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Smooth Classics with Margherita Taylor 10pm - 1am
24 January 2019, 13:36
This is completely charming: a little serenade by Mozart, played on a beautiful Swiss musical box.
It works by releasing the catch on the front of the box, which causes the metal cylinder to rotate, and its pins to brush against the individual tuned teeth of a steel comb.
The melodic line is determined by the pattern of the pins on the cylinder, and the notes we hear come from the vibrating teeth – lower notes from longer teeth and higher notes from shorter ones.
These beautiful, tiny devices have been around since the 18th century. They were originally developed from musical snuff boxes and called carillons à musique (‘chimes of music’).
A number of historians agree that music boxes were created in an attempt to miniaturise carillon towers; a system of large bronze bells that could be played by a keyboard in another room.
Over the next few centuries, the concept of a mechanical music box caught on. Around the 1750s, Pierre Jacquet-Droz created the first musical clock. And in 1875, the first production line factory for musical boxes opened in Sainte-Croix, Switzerland.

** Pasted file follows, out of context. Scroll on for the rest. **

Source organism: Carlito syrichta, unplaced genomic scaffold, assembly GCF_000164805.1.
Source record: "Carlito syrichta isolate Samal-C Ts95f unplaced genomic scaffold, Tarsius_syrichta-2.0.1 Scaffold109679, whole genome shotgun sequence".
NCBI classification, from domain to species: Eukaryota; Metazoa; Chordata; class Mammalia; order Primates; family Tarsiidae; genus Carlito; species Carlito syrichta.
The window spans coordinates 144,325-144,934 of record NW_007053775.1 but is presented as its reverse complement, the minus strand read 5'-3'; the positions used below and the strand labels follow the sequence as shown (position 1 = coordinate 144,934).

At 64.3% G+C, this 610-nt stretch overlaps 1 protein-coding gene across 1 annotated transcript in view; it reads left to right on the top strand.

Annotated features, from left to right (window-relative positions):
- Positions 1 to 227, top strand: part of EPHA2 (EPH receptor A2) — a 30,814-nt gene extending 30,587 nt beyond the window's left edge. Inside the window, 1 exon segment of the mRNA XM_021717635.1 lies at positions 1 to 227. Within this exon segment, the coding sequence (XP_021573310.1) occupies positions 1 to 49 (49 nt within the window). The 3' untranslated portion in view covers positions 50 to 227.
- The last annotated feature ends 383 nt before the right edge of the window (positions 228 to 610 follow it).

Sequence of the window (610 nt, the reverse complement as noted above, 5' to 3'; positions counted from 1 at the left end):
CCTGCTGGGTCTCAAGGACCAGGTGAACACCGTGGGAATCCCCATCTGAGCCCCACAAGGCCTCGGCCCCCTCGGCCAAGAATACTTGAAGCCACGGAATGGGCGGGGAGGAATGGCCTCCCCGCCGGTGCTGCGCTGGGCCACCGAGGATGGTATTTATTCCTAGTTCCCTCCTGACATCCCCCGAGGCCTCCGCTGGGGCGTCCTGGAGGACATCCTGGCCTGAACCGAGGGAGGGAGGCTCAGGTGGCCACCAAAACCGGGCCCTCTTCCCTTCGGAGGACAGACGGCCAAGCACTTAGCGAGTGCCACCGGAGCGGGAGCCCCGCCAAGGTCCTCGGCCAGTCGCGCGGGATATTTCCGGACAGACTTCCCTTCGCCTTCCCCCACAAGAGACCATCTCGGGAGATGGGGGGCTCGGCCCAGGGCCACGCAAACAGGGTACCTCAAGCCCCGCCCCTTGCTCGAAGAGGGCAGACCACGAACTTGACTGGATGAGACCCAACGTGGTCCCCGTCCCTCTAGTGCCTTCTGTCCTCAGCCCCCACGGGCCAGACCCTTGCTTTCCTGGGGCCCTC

They also started getting bigger: the tiny containers that once fit into a gentleman’s waistcoat pocket transformed into pieces of furniture. Before gramophones came about, music boxes were the instruments of choice for affluent 19th-century music lovers.
By the beginning of the 20th century, most music boxes were gradually replaced by gramophones, which had the advantage of being able to play back voices; player pianos, which were louder and more melodious; and orchestrions, which were designed to sound like a full orchestra.
But even now, Reuge are still making the tiny traditional music boxes, in the Swiss mountains – check out their range here.
Or if you’d prefer a second-hand model, they are selling on eBay for just £5.